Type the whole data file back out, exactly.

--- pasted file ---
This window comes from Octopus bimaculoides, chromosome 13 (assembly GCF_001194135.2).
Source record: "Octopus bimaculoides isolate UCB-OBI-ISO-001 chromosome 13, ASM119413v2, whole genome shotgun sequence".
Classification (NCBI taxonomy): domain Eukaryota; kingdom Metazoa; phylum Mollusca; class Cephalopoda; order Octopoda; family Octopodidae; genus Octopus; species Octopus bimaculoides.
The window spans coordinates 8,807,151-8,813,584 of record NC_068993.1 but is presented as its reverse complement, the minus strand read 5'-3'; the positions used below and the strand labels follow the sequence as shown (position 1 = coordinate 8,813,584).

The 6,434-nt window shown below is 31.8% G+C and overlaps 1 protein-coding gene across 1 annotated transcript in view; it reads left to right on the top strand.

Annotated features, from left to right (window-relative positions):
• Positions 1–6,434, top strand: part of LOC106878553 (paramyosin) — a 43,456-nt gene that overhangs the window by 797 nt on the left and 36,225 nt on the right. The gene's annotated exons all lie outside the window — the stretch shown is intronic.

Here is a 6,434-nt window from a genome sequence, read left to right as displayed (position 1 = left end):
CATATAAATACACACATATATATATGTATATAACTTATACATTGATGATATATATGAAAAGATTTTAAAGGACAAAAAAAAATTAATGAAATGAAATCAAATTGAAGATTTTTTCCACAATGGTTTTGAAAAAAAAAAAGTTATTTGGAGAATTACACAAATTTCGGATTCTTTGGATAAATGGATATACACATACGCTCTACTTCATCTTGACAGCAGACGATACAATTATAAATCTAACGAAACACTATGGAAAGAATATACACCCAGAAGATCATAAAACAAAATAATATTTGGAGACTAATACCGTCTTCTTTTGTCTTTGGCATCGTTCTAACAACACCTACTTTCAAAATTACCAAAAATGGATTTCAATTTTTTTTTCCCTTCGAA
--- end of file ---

This window comes from Octopus bimaculoides, chromosome 13 (assembly GCF_001194135.2).
Source record: "Octopus bimaculoides isolate UCB-OBI-ISO-001 chromosome 13, ASM119413v2, whole genome shotgun sequence".
Classification (NCBI taxonomy): domain Eukaryota; kingdom Metazoa; phylum Mollusca; class Cephalopoda; order Octopoda; family Octopodidae; genus Octopus; species Octopus bimaculoides.
The window spans coordinates 8,807,151-8,813,584 of record NC_068993.1 but is presented as its reverse complement, the minus strand read 5'-3'; the positions used below and the strand labels follow the sequence as shown (position 1 = coordinate 8,813,584).

The 6,434-nt window shown below is 31.8% G+C and overlaps 1 protein-coding gene across 1 annotated transcript in view; it reads left to right on the top strand.

Annotated features, from left to right (window-relative positions):
• Positions 1–6,434, top strand: part of LOC106878553 (paramyosin) — a 43,456-nt gene that overhangs the window by 797 nt on the left and 36,225 nt on the right. The gene's annotated exons all lie outside the window — the stretch shown is intronic.

Here is a 6,434-nt window from a genome sequence, read left to right as displayed (position 1 = left end):
CATATAAATACACACATATATATATGTATATAACTTATACATTGATGATATATATGAAAAGATTTTAAAGGACAAAAAAAAATTAATGAAATGAAATCAAATTGAAGATTTTTTCCACAATGGTTTTGAAAAAAAAAAAGTTATTTGGAGAATTACACAAATTTCGGATTCTTTGGATAAATGGATATACACATACGCTCTACTTCATCTTGACAGCAGACGATACAATTATAAATCTAACGAAACACTATGGAAAGAATATACACCCAGAAGATCATAAAACAAAATAATATTTGGAGACTAATACCGTCTTCTTTTGTCTTTGGCATCGTTCTAACAACACCTACTTTCAAAATTACCAAAAATGGATTTCAATTTTTTTTTCCCTTCGAA